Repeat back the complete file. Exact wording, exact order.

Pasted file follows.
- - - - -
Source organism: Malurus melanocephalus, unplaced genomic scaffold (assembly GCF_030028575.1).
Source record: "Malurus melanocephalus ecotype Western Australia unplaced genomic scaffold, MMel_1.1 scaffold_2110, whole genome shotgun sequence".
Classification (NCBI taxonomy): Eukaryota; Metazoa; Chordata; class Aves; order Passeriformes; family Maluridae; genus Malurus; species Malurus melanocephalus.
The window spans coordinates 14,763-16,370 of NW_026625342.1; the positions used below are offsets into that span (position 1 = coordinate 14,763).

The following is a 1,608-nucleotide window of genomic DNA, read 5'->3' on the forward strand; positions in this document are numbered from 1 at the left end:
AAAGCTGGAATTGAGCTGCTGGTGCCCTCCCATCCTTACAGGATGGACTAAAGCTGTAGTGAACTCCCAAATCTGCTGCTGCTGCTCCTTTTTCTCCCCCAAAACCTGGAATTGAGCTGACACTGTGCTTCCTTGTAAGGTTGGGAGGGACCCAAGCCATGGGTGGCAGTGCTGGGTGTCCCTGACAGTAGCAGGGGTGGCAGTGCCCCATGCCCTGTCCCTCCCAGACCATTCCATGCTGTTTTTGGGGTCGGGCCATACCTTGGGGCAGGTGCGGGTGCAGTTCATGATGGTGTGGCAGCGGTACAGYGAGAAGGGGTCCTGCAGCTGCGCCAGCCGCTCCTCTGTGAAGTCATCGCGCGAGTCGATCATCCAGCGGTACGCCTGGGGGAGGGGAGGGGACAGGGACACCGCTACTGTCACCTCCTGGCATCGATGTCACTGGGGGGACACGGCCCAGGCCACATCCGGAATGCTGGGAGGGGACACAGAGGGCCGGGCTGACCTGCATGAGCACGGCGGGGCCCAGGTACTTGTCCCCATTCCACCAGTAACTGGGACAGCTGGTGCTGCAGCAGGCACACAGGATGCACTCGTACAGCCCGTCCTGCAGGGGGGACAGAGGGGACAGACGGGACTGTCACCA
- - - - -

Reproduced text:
Source organism: Malurus melanocephalus, unplaced genomic scaffold (assembly GCF_030028575.1).
Source record: "Malurus melanocephalus ecotype Western Australia unplaced genomic scaffold, MMel_1.1 scaffold_2110, whole genome shotgun sequence".
Classification (NCBI taxonomy): Eukaryota; Metazoa; Chordata; class Aves; order Passeriformes; family Maluridae; genus Malurus; species Malurus melanocephalus.
The window spans coordinates 14,763-16,370 of NW_026625342.1; the positions used below are offsets into that span (position 1 = coordinate 14,763).

The following is a 1,608-nucleotide window of genomic DNA, read 5'->3' on the forward strand; positions in this document are numbered from 1 at the left end:
AAAGCTGGAATTGAGCTGCTGGTGCCCTCCCATCCTTACAGGATGGACTAAAGCTGTAGTGAACTCCCAAATCTGCTGCTGCTGCTCCTTTTTCTCCCCCAAAACCTGGAATTGAGCTGACACTGTGCTTCCTTGTAAGGTTGGGAGGGACCCAAGCCATGGGTGGCAGTGCTGGGTGTCCCTGACAGTAGCAGGGGTGGCAGTGCCCCATGCCCTGTCCCTCCCAGACCATTCCATGCTGTTTTTGGGGTCGGGCCATACCTTGGGGCAGGTGCGGGTGCAGTTCATGATGGTGTGGCAGCGGTACAGYGAGAAGGGGTCCTGCAGCTGCGCCAGCCGCTCCTCTGTGAAGTCATCGCGCGAGTCGATCATCCAGCGGTACGCCTGGGGGAGGGGAGGGGACAGGGACACCGCTACTGTCACCTCCTGGCATCGATGTCACTGGGGGGACACGGCCCAGGCCACATCCGGAATGCTGGGAGGGGACACAGAGGGCCGGGCTGACCTGCATGAGCACGGCGGGGCCCAGGTACTTGTCCCCATTCCACCAGTAACTGGGACAGCTGGTGCTGCAGCAGGCACACAGGATGCACTCGTACAGCCCGTCCTGCAGGGGGGACAGAGGGGACAGACGGGACTGTCACCA